There are both professional teachers on italki as well as students and others who are simply willing to rent their time to have a chat with you in their native language, slowly, and correct your language use. Choose whatever is best for you!

You can always do mostly free language exchanges, and then pay for a private, professional session every couple of months to give yourself an extra boost.

7. Offline language exchanges

These can be even more motivating and fun. Couchsurfing, InterNations and Meetup meetings can be a good way to meet people in your area who speak your target language, or you can post a message in those forums about what you’re looking for.

Also look for community events and volunteer work in your target language if possible. For example, I’ve practiced my Portuguese a lot by taking Samba de Gafieira classes. If you’re in an area with a community that speaks your target language, what are ways that you can make yourself useful to native speakers while practicing? Can you volunteer with children or old people, or do community activism?

8. Dating

Yup, this is also great (I plead guilty to using Tinder for my language goals!).

Pillow talk is inevitably both more motivating and more memorable than a grammar text. Of course, to avoid bad feelings you should be honest about your intentions from the start, whether romantic, platonic, sexual or linguistic…though any of these can easily get confused once passion kicks in.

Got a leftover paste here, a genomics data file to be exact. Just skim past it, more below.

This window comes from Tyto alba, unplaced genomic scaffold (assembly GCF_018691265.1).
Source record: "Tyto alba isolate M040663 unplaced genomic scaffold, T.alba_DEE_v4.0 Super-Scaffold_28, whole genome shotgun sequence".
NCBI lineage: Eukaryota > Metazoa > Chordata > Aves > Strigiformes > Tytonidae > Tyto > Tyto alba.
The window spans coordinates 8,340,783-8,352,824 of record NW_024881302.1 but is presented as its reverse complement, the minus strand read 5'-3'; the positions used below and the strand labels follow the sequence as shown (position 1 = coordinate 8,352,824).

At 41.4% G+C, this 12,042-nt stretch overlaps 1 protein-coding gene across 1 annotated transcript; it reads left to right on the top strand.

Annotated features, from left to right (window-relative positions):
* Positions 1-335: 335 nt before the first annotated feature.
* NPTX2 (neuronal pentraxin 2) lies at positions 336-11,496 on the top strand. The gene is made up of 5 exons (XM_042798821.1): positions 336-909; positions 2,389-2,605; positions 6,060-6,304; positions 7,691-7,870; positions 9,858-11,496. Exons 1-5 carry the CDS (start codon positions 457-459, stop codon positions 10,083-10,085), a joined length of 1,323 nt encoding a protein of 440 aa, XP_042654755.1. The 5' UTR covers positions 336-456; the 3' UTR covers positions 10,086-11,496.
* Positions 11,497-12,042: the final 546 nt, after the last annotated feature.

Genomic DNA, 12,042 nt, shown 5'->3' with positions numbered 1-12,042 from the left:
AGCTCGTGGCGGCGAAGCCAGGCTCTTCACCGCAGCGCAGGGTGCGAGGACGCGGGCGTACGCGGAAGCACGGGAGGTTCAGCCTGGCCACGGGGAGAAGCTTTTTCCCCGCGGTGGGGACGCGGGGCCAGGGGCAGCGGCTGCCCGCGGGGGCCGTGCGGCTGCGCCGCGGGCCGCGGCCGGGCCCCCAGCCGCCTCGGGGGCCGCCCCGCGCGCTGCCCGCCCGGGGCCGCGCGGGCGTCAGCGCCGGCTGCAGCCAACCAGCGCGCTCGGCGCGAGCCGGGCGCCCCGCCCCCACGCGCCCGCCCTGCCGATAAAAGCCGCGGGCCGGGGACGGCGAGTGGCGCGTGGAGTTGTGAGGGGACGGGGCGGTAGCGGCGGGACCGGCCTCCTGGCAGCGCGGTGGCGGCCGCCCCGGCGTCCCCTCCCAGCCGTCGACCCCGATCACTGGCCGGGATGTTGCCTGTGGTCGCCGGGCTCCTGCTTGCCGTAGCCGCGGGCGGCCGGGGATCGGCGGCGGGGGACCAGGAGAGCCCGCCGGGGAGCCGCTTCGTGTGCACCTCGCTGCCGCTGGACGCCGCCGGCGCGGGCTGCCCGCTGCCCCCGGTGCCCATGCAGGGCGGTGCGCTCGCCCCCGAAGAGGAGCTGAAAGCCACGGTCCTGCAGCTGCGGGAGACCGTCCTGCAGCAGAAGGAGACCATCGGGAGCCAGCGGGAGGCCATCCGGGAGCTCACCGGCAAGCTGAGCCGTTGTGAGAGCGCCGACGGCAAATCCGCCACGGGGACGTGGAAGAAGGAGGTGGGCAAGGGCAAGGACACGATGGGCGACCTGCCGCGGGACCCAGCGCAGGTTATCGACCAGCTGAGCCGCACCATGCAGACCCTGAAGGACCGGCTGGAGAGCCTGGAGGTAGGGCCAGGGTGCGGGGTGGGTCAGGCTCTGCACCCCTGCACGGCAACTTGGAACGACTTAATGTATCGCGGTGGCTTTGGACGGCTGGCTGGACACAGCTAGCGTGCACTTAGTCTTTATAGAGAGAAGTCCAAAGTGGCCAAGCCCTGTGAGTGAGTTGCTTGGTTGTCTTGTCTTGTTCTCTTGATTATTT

I’ll leave you to decide if you’re cheapskate enough to make dating into a truly “free” activity.

9. Find a Penpal

For most learners, writing is a goal or at least a major support of learning, and you can exchange writing help with native speakers the same way that you do oral language exchanges.

A good, focused way to do this is through the site Lang-8.com. Users of the site exchange corrections of each others’ texts. It’s a great, highly organized and free way to get native speakers’ reactions to your writing.

You can also look for local people to exchange help with. Translators in particular are always looking for help unraveling tricky phrases, and willing to trade for help correcting your texts. If you’re a native English speaker with friends from different lands, you’ll be hit up countless times for help correcting CVs, letters, etc. Partly to reduce the number of requests, but also for my learning benefit, I always ask these friends for help in return with correcting a text that I’ve written in their languages.

If your previous excuse for not getting going on your language goals was a faulty budget, I hope I’ve blown that out of the water with this post. In general, with free options, you’re spending a little bit more of your own time and you have to be more self-motivated and self-directed. But these tend to be quite positive tendencies in other ways and will favor your ultimate success in language learning.

Don’t forget: You can save any extra cash for a trip to a tropical island with your library book, or your Portuguese language exchange partner.


Mose Hayward is a polyglot and language learning addict who, for the good of humanity, has collected and translated every single one of the 53 Catalan expressions involving poop.